Presentation of Season 2022 - 2023
Looking forward with hope
The virus sent us home. Into isolation. Then, war on our doorstep, rising energy prices, those men (because there are only men) who meet every day to stop the war and never seem to reach any agreement (when you see them, something tells you they will never reach an agreement), bombs, civilian fatalities, systematic rapes of women (something that is hardly mentioned). Over four million people who in four weeks have had to flee their homes... An exodus almost without precedent. History repeats itself even though this is the 21st century.
After a time, you learn the subtle difference between holding a hand and enchaining a soul.
So much information, constant connection thanks to digitalisation; but this does not mean more links or more proximity. The social networks, while putting ego at the core, have killed the social dimension of communication; we are invited to explain what we think about everything, to express our opinions unopposed, to exercise a cruel and unnecessary “sincerity” that has little to do with a “real” human relationship.
Don’t trust anyone who says: “I always say what I think.” The truth must contemplate its impact on the other; saying nothing is a magnificent option if what we intend to say does not improve on silence.
We are invited to express our needs, our desires, and turn them immediately into rights! The worship and adoration of the “self”. Despite digital hyper-communication, solitude and isolation increase.
Who has persuaded us of the idea that the origin of all pleasure is a satisfied desire?
Only a capitalist society pushed to its limit aims at the immediate satisfaction of desires. In the society of immediacy, satisfying a desire almost automatically has become a new nameless drug.
There are so many enclosed souls... Communication without community. The world has become an archipelago of solitude.
Theatre is a ritual and a space of equality between humans. This space of equality and profound listening is illuminated by an invisible beauty, of thousands of years, of thousands of voices, of memory, of experiences and reflections that others have made before us, of questions, of awareness of human existence and of this light that remains alive and needs patience to be seen.
Patience is protective; it enables us to endure adverse situations without falling apart. Patience is the mental capacity to postpone and control impulses and persevere in a behaviour despite difficulties; it is the strength of the soul against passions. With patience you see the trees sprout to fill with life in spring. And with patience you can see this revealing light. All that is nature, development, peace, prosperity and beauty in the world rests on patience; it takes time, silence and trust. And this will lead us to awareness, to the realisation of what we are and to the ethics and morals that we must follow.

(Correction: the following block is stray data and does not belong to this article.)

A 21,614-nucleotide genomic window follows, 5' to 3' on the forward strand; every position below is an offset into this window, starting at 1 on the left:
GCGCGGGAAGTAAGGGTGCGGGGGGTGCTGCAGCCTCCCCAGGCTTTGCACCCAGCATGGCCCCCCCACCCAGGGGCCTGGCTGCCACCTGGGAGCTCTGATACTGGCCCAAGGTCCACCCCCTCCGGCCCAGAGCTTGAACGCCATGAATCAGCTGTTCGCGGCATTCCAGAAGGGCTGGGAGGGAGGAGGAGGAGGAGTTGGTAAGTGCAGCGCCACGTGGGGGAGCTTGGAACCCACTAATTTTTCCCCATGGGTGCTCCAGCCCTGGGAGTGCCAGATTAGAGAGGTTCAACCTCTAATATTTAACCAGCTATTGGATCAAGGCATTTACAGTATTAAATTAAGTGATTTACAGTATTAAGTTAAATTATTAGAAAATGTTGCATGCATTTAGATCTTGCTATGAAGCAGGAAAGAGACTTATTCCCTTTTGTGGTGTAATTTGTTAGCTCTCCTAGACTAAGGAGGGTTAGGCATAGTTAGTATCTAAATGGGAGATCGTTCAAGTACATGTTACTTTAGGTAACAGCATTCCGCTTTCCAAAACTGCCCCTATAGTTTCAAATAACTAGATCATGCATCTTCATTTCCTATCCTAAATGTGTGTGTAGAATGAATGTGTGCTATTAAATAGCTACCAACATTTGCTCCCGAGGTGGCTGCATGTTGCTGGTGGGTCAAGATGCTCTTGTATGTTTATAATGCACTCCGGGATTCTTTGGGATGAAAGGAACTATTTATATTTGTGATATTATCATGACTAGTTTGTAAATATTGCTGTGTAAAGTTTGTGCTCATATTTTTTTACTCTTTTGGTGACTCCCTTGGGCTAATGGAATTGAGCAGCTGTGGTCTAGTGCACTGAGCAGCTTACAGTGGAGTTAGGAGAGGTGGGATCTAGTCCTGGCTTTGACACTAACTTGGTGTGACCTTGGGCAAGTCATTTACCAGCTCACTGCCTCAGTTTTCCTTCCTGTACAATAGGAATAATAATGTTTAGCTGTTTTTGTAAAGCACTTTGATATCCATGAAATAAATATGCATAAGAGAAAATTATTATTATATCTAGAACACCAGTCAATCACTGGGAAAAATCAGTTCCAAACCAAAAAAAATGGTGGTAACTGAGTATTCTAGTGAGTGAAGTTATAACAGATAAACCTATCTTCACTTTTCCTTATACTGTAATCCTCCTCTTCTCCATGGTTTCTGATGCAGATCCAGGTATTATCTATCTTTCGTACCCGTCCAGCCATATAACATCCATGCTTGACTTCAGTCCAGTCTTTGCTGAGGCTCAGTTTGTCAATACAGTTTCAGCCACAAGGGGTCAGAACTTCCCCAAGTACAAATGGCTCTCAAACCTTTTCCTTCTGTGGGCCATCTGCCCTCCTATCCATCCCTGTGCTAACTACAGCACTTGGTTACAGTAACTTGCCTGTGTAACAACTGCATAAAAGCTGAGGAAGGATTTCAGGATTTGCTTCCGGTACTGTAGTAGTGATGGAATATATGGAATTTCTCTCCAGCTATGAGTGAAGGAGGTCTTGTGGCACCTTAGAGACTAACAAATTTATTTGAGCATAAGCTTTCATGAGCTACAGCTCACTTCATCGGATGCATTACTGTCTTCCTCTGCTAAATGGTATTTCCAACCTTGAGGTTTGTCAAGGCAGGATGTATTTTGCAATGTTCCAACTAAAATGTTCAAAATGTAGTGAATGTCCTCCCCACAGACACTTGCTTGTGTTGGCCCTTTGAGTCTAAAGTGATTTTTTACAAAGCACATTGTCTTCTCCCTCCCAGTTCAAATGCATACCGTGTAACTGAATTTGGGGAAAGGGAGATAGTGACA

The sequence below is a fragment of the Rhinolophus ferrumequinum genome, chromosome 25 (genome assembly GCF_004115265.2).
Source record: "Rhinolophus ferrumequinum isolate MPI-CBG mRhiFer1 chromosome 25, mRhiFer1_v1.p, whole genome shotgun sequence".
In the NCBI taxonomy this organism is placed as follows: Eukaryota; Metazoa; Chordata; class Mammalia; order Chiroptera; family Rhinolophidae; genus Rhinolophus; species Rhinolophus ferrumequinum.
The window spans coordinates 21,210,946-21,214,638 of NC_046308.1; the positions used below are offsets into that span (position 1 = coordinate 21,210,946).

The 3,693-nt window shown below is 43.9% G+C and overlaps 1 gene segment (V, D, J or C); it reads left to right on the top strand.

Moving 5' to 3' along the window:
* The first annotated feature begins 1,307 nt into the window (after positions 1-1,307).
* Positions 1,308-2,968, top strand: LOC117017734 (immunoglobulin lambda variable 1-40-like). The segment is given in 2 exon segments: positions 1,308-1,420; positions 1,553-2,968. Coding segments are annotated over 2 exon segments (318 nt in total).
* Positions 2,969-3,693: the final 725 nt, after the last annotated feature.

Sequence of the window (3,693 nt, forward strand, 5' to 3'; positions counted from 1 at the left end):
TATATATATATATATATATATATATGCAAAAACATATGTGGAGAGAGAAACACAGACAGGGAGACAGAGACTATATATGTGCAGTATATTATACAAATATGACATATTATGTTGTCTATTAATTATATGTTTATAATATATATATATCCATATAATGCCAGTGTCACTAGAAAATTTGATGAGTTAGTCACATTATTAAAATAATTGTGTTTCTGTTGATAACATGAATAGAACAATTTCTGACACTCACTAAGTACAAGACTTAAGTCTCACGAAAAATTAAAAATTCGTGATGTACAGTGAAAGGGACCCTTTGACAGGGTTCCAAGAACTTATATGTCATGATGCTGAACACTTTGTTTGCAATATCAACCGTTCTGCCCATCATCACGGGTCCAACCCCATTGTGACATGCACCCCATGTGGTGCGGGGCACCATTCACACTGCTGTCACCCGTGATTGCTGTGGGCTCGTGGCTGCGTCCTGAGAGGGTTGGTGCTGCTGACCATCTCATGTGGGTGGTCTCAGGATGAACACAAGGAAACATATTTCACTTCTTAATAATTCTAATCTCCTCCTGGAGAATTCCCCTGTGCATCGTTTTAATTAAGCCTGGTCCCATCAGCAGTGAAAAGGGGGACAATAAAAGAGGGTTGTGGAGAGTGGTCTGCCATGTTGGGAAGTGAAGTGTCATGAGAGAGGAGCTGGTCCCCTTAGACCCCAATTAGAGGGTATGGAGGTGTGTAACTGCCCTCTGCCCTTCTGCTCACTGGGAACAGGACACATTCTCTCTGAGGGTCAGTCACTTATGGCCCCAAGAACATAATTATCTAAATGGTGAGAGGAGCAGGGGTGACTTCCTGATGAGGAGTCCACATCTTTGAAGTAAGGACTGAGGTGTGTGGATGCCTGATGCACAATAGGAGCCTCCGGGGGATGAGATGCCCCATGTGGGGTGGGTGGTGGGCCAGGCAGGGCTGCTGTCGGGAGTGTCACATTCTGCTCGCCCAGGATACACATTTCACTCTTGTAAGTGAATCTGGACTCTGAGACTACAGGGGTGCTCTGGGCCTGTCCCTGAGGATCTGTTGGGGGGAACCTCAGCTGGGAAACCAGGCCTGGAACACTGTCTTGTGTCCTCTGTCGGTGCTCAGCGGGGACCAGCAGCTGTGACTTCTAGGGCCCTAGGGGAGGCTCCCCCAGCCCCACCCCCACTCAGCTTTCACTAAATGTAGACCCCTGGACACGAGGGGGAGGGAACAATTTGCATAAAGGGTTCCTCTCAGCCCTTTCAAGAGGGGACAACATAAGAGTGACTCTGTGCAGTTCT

It is a time of changes and ruptures that we, artists, theatre people, have to transmit with a language that reaches the heart, not as one of the thousands of news stories that constantly reach us. It is possibly the only motivation to leave home now: to be together, to breathe and beat together, to have an experience together. Theatre is an experience that pivots around this wonder that the human mind possesses: the ability to experience other worlds, and theatre is a place where you can experience other worlds, where life and the mysteries of human existence are discussed as if it were another place, another world. Through crying, laughter, emotions, hopes and disappointments, theatre allows us to understand our existence a little more. And, as Peter Sellars says, it enables us to see through blindness and denial with liberating clarity and force.
We need time to listen, time to love, time to react. We are beginning to feel so secure about what we see, about how we see it, that we have lost our capacity to see new alternatives, new possibilities, that we no longer allow ourselves to be surprised by different approaches, nor do we have the ability to see invisible relationships and timeless connections. We have stopped imagining and desiring because we have internalised the idea that we know what will happen and, above all, how it will end.
I think that the evil that exists in the world almost always comes from ignorance, and good intentions without astuteness can lead to as many disasters as evil.
Theatre is a reflection of all the lives that accompany and free us, forever, of solitude. We humanise ourselves with words, with art; this is why it is essential to communicate through art in the face of so much toxicity and lies. Social and public sense against wild and privatising individualism. Awareness leads us to solidarity and empathy, and reminds us that all people are alike.
But, in reality, in life we do nothing but look for a place to stay forever.
What is it that, today, makes us a little curious, a little enthusiastic? Hope. We create this hope that we lack today. This is a time to rethink our minds and our lives, our stories and therefore our future. None of us can do this in isolation; we all have to do it together. We don’t need to be entertained, we need to come together and share the public space, and we need to cultivate this shared space. That’s why we tell you: come, come in, laugh, cry, dream with us in the theatre.
...but you’ll grow up, you’ll get older and you’ll have principles of your own, maybe mine, maybe your father’s, and you’ll realise that there is more to principles than there seems, you’ll realise that your principles determine how you live your life, how you fall in love, how you see the world, people, everything, never be afraid of ideas, because a man with no principles is not a man, men who have no principles are puppets, or worse, they become immoral, dishonourable, heartless.
Almudena Grandes (The Frozen Heart)
Carme Portaceli Artistic Director